by Pat Fridgen
Greencastle, Pennsylvania, USA
My father, Ted Nelson, has a disability. It was in front of me every day of my life growing up, but I never paid it any attention because he didn’t make a big deal out of it.
Sure, I knew he wore a brace on his leg, the result of infantile paralysis suffered as a toddler. I knew his shoe had an elevated heel because the atrophied calf muscle lifted his ankle off the ground. But Dad did what every other dad in the neighborhood did. He worked hard, he played golf, he went to meetings. He was a busy man. He never mentioned not being able to do something because of the effects of polio.
He got his positive attitude from his parents. When the physician in the late 1920s said little Ted would not walk again, they believed he would. They consulted a chiropractor and learned muscle-strengthening exercises, becoming, in effect, Ted’s physical therapists. Their optimism and diligence paid off. From then on, my dad led a pretty normal life. He had an active childhood, went to college to become a chiropractor, and devoted much time and effort to the Shriners, an organization that raises funds for children’s hospitals.
Dad’s “do it” attitude meant I was never embarrassed by the twist in his step. As a teen I realized I didn’t even consciously know which leg had been affected. I had to look at him and make a mental note — L=left=limp.
Only recently has he shared some stories from his younger years. When he encountered situations where his leg was an obstacle, he worked around it. In high school he went out for football. “I was an end,” he told a grandson. “I sat on the end of the bench and got water for everyone.”
He tried to enlist in the service during World War II. “I thought I could at least get a desk job,” he told the doc at the physical. “I can do something.” The physician looked at his leg, shook his head, and kicked him out of the office.
Dad continues today to take on life at its best. He refuses to let post-polio syndrome stop him. He is known as the “balloon man” by scores of children for the balloon animals he makes at charity functions. When he can’t walk a distance, he rides his bike. He won’t use just any old cane, but one he has carved himself. He has taught me, my siblings, and now his grandchildren that obstacles in life can be ignored, overcome, or dealt with in a humorous manner. He chooses to “do” when it would be so easy not to.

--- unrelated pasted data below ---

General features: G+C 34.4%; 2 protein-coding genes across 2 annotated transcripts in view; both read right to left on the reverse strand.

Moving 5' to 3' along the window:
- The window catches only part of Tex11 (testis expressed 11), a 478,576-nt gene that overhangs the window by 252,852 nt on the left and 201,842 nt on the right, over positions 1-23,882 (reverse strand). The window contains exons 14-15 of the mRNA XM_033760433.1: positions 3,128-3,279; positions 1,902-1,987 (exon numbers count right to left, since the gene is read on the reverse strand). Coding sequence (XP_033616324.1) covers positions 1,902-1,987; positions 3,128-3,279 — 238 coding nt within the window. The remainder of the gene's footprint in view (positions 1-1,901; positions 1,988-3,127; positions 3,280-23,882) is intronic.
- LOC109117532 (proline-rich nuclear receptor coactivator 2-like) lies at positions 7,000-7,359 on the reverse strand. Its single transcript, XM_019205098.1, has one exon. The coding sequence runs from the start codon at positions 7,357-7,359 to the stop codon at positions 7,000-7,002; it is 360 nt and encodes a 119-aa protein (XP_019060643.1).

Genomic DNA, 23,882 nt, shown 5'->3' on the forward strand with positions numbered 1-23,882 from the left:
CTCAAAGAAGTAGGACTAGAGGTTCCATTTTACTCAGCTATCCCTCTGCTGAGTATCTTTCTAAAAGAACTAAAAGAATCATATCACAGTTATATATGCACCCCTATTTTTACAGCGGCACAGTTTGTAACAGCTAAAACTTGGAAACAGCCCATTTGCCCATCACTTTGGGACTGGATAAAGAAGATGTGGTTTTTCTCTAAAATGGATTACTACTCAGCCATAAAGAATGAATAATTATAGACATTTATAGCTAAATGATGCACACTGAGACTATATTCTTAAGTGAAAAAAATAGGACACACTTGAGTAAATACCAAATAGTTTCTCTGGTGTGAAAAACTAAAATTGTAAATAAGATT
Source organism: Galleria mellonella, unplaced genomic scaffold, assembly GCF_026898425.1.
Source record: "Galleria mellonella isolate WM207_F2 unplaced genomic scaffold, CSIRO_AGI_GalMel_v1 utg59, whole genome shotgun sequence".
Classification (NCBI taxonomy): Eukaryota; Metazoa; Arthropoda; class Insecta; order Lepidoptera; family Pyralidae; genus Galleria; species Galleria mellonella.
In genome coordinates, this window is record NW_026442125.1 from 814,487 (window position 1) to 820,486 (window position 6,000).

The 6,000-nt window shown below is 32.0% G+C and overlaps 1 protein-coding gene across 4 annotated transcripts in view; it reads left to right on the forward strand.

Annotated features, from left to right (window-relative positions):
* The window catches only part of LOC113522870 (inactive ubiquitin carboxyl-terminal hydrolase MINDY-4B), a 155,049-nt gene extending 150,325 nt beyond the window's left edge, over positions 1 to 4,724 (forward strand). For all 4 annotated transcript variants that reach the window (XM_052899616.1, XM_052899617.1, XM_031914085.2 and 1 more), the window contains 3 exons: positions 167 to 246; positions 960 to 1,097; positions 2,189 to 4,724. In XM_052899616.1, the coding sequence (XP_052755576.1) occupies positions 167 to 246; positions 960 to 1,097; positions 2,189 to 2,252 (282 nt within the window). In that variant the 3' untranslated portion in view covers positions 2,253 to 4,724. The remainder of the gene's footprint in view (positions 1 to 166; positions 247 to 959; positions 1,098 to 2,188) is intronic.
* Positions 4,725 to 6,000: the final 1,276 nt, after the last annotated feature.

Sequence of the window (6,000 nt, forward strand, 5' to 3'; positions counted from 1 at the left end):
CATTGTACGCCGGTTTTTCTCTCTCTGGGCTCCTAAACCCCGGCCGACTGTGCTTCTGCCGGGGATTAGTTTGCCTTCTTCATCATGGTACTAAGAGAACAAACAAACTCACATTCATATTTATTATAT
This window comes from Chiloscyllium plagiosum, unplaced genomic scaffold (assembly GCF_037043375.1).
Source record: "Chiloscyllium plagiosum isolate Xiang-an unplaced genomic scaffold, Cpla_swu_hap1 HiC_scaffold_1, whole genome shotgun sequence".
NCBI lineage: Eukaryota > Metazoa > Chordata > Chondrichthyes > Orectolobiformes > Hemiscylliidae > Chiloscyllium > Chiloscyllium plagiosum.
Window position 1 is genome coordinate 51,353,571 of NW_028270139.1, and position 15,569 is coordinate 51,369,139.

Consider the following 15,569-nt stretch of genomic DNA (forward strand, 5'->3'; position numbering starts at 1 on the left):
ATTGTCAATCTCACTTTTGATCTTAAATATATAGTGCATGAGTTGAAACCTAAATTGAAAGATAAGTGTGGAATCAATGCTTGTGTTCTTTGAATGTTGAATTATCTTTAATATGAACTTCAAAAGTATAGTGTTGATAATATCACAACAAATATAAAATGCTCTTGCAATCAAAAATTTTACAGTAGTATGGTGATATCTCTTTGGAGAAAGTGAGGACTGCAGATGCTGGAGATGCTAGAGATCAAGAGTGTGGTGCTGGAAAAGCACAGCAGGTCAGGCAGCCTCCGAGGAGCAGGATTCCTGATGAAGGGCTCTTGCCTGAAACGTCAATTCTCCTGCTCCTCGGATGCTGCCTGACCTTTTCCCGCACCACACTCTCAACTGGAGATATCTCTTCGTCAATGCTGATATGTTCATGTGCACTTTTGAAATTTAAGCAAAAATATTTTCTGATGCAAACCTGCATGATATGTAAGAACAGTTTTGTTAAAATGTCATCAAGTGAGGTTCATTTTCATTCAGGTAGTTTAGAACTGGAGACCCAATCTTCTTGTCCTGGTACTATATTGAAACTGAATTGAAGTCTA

Available in The Best of HeroicStories, Volume 2.
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2 thoughts on “He Chooses to Do”
Attitude is all. If you think you are a cripple, you are, If you have the attitude it is a hobby, you will do fine. The parent’s attitude is crucial in how the kid will turn out. When possible, the parents should ignore it && let the kid figure it out. (Note: this does not mean the parents should ignore real challenges, like bullying. In this case, the parents dealt with the real physical issues, but they allowed him to live as normal a life as possible.)
For those reading this && think I’m just making this up, or ignoring reality, i was born with half my left forearm. My parents *explicitly* ignored it. As a result, I have done more than most people && do anything I want, from sports to building things (like houses), to a career in engineering. I’m not claiming I’m special, just using my talents as everybody should.
My step-dad also had polio as a child and never let it stop him. He was unable to join the military, but he was able to take care of a kennel full of greyhound dogs and travel the country racing them. He taught me much, but the greatest piece of advice he gave me was: Your Word – If you don’t have your word, you have nothing. Stated another way, If you word means nothing then you mean nothing!! Thank you, dad for all you taught me growing up!!